Gender Links (GL) is a Southern African NGO, headquartered in Johannesburg, which promotes gender equality and justice across the fifteen countries of the Southern African Development Community (SADC) region.
Established in March 2001, GL is committed to an inclusive, equal and just society in the public and private space in accordance with the SADC Protocol on Gender and Development, and aligned to the Sustainable Development Goals, Beijing Plus Twenty, and Africa Agenda 2063.
Working with partners at the local, national, regional and international level, GL focuses on the following issues:
- Promotes gender equality in and through the media, and in all areas of governance;
- Develops policies and action plans to ensure that gender equality is achieved, especially at the local level;
- Builds the capacity of women, men, and all citizens to engage critically in democratic processes that advance equality and justice;
- Conducts campaigns for ending gender violence, HIV and AIDS, economic and climate justice and the rights of marginalised groups.
GL is an acknowledged champion of the SADC Protocol on Gender and Development and coordinates the Southern African Gender Protocol Alliance that campaigned for the adoption of this unique instrument in 2008. Aligned initially to the Millennium Development Goals, the Protocol brings together global and international commitments to gender equality. In 2016, the Protocol was aligned to the Sustainable Development Goals.
GL and 25 partners produce an annual SADC Gender Protocol Barometer which tracks progress towards attaining gender equality in SADC. The tenth edition of the Barometer was launched on 8 August 2018 at Constitution Hill in Johannesburg. The Barometer uses two yardsticks, the empirical SADC Gender and Development Index (SGDI) and the perception based Citizen Score Card (CSC). The regional SGDI has in the past year gone down from 61% to 59% and the CSC from at 65% to 62%.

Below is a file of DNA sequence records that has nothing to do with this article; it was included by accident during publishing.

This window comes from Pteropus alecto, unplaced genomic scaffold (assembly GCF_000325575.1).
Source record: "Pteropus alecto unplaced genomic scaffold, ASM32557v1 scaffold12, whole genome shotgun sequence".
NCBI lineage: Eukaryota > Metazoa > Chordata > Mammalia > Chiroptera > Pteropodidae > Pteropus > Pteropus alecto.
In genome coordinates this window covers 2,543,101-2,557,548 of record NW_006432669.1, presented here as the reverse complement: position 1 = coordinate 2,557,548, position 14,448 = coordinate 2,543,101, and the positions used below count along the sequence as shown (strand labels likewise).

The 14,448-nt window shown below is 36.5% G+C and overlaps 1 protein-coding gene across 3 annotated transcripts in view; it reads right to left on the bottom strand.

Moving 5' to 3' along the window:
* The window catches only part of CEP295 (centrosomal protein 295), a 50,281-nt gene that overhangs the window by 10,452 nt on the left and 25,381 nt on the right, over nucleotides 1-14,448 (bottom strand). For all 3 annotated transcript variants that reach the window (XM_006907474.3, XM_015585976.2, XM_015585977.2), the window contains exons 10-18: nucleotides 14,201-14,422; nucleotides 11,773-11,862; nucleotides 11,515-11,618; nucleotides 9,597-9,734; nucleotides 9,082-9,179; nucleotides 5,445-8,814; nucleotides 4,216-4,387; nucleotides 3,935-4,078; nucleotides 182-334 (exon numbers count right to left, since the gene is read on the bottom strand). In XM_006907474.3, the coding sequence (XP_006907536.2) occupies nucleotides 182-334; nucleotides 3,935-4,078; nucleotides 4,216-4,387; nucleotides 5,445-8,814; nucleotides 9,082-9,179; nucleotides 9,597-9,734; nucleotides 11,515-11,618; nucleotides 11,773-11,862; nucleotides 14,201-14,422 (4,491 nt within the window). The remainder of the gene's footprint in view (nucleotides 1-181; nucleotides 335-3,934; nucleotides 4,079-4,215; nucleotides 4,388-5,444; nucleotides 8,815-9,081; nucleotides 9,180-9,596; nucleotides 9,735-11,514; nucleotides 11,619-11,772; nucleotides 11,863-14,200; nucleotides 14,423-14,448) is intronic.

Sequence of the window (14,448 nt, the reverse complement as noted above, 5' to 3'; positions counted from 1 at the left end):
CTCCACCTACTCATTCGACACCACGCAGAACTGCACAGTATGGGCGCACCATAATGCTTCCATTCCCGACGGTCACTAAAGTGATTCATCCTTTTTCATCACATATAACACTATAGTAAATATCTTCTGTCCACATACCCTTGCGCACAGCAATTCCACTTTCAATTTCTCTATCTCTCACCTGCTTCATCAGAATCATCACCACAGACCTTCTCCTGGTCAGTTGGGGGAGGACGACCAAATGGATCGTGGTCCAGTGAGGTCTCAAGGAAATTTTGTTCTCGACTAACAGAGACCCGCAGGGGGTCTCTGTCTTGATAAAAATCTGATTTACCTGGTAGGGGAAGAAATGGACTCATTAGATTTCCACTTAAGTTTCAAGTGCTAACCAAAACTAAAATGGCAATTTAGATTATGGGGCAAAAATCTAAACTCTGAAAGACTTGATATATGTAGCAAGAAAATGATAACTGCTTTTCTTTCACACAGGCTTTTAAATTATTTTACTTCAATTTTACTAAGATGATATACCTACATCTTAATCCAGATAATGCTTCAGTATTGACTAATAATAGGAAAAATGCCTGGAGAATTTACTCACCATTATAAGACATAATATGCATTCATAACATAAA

“The work done by Gender Links and the Alliance and the related Gender Protocol Barometer which provides data to measure progress and identify gaps demonstrate the positive way in which civil society can work with governments to achieve gender- responsive governance through evidence gathering.” Phumzile Mlambo-Ngcuka, Executive Director, UNWOMEN
GL integrates the targets of the Protocol into its cutting-edge work on gender and the media that includes research, monitoring and on-the-job training of journalists. It is a global and regional thought leader on gender and media issues through chairing the Global Alliance on Gender and Media (GAMAG) and supporting 108 Centres of Excellence for Gender in the Media, including twelve public broadcasters. GL also works with 11 media training institutions that have opted to become Centres of Excellence for Gender in Media Education and form the steering committee of the Gender and Media Diversity Centre (GMDC). GL’s Gender and Media Progress Study (GMPS) conducted every three years is the most extensive such study undertaken in any region of the world providing a wealth of data for advocacy and action planning.